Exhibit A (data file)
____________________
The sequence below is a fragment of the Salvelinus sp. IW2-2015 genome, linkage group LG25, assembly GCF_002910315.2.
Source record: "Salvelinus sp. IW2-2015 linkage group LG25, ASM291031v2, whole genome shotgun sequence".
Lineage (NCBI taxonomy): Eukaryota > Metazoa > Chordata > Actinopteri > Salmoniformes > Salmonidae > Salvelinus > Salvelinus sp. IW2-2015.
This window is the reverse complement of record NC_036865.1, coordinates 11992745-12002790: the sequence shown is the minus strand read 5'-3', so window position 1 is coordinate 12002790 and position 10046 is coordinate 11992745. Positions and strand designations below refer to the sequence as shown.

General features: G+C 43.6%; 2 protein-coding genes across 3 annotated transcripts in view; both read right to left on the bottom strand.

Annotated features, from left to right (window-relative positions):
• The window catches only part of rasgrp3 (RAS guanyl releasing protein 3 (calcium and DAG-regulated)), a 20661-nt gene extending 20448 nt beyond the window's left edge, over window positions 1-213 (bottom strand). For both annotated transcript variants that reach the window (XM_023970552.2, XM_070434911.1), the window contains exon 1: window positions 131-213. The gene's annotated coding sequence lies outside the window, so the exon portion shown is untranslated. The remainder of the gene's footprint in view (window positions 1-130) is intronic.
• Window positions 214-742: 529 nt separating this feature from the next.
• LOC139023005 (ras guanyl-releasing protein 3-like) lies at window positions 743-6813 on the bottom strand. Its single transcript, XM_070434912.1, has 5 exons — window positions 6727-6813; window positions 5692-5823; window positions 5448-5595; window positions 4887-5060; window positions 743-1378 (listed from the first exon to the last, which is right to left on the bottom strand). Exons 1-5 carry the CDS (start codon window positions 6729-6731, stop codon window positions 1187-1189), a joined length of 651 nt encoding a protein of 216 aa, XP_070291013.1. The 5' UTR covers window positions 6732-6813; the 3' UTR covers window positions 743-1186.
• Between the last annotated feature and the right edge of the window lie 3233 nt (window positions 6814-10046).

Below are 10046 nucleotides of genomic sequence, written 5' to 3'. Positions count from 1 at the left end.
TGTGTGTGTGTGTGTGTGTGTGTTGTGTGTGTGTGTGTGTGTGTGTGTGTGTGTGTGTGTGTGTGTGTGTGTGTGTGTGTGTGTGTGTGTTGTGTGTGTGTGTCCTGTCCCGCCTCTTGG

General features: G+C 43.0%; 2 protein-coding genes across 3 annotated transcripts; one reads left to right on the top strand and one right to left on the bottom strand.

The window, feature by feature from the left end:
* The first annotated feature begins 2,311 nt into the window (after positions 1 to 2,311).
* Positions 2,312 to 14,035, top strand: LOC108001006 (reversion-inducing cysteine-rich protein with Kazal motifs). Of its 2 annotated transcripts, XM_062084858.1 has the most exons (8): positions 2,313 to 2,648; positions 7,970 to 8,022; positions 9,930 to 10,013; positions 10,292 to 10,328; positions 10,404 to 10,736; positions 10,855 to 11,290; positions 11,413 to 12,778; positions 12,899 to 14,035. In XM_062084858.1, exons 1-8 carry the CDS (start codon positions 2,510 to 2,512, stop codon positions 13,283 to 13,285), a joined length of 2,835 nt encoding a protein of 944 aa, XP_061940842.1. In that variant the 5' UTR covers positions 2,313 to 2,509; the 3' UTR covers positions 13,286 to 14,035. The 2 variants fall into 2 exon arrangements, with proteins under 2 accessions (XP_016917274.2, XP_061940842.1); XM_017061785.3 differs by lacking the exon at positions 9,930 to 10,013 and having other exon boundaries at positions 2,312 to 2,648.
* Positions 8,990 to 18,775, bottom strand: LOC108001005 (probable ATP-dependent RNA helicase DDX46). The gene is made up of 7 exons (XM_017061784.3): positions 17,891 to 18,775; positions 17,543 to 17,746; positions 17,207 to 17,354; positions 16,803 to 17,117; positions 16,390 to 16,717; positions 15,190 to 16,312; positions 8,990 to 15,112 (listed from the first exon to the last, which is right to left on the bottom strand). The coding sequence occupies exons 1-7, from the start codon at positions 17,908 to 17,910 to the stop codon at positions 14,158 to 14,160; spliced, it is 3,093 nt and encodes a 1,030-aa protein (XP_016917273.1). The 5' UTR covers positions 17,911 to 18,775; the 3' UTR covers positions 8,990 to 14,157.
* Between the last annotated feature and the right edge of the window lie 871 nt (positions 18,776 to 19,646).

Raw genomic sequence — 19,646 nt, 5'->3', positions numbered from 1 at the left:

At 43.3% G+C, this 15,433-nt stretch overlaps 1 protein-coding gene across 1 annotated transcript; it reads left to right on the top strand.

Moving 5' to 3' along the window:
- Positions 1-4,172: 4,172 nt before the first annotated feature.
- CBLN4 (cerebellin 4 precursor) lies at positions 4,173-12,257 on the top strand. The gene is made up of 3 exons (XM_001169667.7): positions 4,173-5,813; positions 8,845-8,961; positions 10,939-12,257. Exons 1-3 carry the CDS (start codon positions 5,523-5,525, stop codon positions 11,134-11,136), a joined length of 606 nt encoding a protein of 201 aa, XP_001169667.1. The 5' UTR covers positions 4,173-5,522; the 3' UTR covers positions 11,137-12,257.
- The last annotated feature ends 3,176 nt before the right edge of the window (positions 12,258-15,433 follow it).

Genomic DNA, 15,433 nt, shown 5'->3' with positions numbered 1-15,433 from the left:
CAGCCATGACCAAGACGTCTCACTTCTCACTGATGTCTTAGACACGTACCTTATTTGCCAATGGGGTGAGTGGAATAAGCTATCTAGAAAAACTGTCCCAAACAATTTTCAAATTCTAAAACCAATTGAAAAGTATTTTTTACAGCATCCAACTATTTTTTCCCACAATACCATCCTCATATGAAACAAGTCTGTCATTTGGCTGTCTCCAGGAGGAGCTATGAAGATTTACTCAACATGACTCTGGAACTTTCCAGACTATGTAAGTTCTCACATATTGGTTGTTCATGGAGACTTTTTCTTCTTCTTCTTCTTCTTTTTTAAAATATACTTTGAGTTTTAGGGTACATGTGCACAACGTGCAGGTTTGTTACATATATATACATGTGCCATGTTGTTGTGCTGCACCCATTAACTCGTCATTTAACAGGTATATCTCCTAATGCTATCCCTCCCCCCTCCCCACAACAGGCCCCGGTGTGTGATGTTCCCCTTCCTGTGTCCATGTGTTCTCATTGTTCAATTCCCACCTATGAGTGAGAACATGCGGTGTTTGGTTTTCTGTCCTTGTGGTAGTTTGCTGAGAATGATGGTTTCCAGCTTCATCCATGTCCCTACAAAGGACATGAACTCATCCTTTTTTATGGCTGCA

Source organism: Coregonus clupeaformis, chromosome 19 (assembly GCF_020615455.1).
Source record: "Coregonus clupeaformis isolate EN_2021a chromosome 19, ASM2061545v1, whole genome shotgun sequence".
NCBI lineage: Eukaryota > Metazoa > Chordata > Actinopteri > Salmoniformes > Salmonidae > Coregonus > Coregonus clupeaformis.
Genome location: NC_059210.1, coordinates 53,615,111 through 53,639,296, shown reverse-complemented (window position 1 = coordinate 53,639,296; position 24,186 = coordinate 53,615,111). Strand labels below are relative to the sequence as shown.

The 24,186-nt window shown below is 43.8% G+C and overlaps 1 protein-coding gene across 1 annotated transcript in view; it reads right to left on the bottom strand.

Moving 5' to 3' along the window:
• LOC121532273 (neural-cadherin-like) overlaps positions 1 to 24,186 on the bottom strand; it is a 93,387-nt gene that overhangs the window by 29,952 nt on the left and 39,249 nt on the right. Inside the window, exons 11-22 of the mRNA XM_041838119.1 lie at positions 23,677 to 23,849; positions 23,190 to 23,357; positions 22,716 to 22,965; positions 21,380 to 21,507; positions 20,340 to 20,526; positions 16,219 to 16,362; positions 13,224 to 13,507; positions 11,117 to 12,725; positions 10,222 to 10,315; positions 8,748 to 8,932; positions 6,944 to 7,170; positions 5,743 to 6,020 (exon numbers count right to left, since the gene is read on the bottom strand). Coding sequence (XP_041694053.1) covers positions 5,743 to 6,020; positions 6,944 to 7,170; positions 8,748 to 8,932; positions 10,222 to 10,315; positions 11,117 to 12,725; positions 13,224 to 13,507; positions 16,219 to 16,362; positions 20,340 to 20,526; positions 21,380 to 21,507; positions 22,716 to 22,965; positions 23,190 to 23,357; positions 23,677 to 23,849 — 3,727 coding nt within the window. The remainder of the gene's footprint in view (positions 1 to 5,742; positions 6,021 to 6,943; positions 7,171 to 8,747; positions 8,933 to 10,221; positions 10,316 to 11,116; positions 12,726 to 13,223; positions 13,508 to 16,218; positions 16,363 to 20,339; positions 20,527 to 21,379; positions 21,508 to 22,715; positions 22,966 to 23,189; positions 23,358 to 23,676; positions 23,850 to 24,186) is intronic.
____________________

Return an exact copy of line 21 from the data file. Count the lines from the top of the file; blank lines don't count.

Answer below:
Moving 5' to 3' along the window: